La Sard
Dnes je: 30. 11. 2021 svátek má: Ondřej
 
DIGESTIVE TRACT AND TECHNIQUE OF FEEDING

"Love goes through the belly"
This Czech saying tested time and time again is true not only in human relationships, but also in relationships between people and animals. Although all breeders and owners speak of their darlings with much love and caring, their horses' stomachs rarely know this.

ZThe basic problem of horse nutrition is the lack of knowledge about the horse's true needs, then it is too much attention paid to the price of the feed, regardless of its quality and nutritional value. Also tradition and habits of some "old hands" or the fierce marketing massage are really not the guidelines of a responsible owner and breeder.
The evolution of knowledge in animal nutrition has advanced sharply in the last fifty years and therefore the arguments of some breeders, who say that they feed their horses as their predecessors did before and that no more is needed, are now seriously out of date. For comparison, it is important to appreciate the huge progress in animal related production, particularly in the feeding industry where the consumption of feed per unit of production has reduced by 50% in the last half-century.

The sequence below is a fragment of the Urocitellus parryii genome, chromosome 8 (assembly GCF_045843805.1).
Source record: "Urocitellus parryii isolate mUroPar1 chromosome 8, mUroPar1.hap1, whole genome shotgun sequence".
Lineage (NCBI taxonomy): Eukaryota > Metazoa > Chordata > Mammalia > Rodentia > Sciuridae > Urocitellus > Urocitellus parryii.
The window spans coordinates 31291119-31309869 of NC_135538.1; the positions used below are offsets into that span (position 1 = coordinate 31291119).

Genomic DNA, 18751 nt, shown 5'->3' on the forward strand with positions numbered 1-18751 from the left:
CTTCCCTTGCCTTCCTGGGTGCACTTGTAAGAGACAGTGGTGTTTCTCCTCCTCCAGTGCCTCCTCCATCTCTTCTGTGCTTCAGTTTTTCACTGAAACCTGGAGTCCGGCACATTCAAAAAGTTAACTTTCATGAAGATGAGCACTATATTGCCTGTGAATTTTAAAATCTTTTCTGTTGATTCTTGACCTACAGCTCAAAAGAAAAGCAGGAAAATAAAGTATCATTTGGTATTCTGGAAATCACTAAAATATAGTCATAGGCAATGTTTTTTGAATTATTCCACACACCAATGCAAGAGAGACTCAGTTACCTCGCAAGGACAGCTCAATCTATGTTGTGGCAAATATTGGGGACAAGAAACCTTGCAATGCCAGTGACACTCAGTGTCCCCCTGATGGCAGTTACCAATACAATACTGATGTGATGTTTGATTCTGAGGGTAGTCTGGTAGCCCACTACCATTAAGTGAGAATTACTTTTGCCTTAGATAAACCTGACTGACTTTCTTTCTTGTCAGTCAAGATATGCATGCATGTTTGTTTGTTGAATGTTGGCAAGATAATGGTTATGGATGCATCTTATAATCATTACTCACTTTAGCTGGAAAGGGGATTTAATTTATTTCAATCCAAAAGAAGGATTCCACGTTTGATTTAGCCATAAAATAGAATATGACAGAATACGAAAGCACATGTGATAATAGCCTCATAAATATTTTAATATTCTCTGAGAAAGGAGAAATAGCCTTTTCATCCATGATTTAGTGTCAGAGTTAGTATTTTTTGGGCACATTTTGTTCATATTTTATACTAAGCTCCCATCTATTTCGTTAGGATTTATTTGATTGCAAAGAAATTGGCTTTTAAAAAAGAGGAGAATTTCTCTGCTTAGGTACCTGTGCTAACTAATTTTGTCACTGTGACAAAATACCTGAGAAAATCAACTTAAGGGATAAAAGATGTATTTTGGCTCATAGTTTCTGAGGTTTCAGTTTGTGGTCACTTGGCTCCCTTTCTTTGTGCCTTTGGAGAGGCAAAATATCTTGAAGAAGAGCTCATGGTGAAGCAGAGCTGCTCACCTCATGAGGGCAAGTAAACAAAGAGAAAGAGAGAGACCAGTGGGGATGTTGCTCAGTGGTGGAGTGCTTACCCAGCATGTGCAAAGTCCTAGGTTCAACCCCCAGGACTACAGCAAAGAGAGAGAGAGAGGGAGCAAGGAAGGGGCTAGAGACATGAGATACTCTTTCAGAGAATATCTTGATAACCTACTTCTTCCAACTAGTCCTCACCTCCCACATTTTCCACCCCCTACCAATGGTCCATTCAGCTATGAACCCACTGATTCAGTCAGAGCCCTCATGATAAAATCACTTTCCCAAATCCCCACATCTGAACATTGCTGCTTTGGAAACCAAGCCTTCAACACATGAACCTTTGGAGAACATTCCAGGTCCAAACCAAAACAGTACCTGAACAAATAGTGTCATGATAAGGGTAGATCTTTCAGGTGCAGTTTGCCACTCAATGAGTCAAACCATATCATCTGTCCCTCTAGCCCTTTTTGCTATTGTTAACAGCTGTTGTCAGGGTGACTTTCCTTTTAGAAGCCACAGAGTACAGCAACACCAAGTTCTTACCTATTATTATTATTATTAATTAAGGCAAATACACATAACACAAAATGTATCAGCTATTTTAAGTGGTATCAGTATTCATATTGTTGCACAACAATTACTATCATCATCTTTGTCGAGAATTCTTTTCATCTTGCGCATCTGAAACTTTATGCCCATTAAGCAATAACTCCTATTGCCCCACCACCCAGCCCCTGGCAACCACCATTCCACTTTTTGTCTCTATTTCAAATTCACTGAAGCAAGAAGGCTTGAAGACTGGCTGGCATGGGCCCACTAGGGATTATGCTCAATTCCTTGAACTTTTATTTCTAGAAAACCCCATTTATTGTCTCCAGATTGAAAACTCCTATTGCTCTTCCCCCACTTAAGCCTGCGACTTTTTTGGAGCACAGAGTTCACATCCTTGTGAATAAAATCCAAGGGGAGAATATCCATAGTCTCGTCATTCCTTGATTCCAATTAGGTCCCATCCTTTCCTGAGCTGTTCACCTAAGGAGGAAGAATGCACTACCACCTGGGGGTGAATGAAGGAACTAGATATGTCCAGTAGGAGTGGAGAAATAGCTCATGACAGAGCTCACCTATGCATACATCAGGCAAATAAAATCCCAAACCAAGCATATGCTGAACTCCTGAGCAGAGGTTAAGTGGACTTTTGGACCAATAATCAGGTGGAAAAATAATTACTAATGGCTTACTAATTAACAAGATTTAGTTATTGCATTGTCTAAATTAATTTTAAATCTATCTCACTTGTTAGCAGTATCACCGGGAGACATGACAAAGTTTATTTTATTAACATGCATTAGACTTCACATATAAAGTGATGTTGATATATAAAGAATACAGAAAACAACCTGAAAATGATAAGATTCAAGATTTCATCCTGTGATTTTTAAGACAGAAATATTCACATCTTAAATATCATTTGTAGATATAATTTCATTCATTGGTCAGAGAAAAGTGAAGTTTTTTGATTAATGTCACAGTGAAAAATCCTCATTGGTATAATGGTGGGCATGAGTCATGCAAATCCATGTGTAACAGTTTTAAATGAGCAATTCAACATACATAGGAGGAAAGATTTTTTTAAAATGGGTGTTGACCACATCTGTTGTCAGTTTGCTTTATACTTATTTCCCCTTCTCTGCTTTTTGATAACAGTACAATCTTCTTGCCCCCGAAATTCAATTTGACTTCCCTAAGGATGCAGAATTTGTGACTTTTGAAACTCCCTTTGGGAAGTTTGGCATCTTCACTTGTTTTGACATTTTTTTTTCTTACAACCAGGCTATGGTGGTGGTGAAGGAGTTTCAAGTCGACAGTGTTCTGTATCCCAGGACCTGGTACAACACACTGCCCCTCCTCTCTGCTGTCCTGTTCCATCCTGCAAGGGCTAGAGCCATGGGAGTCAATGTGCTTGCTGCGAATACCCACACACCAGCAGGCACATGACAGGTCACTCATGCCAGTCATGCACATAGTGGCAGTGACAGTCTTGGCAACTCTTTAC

Of course, with horses we are interested in different indexes than with chickens and pigs, the principle though is the same. Better-quality, or more suitable, feed always means better results, whether we monitor physical performance, reproductive characteristics or health and longevity.
Feeding better doesn't have to mean larger expenses, more costly components or more mineral or vitamin supplements. But it most surely means to know more.

DIGESTIVE TRACT
Horses are, like their relatives, zebras and donkeys non-ruminant herbivores. Under similar conditions they have analogically similar feeding habits, customs and needs.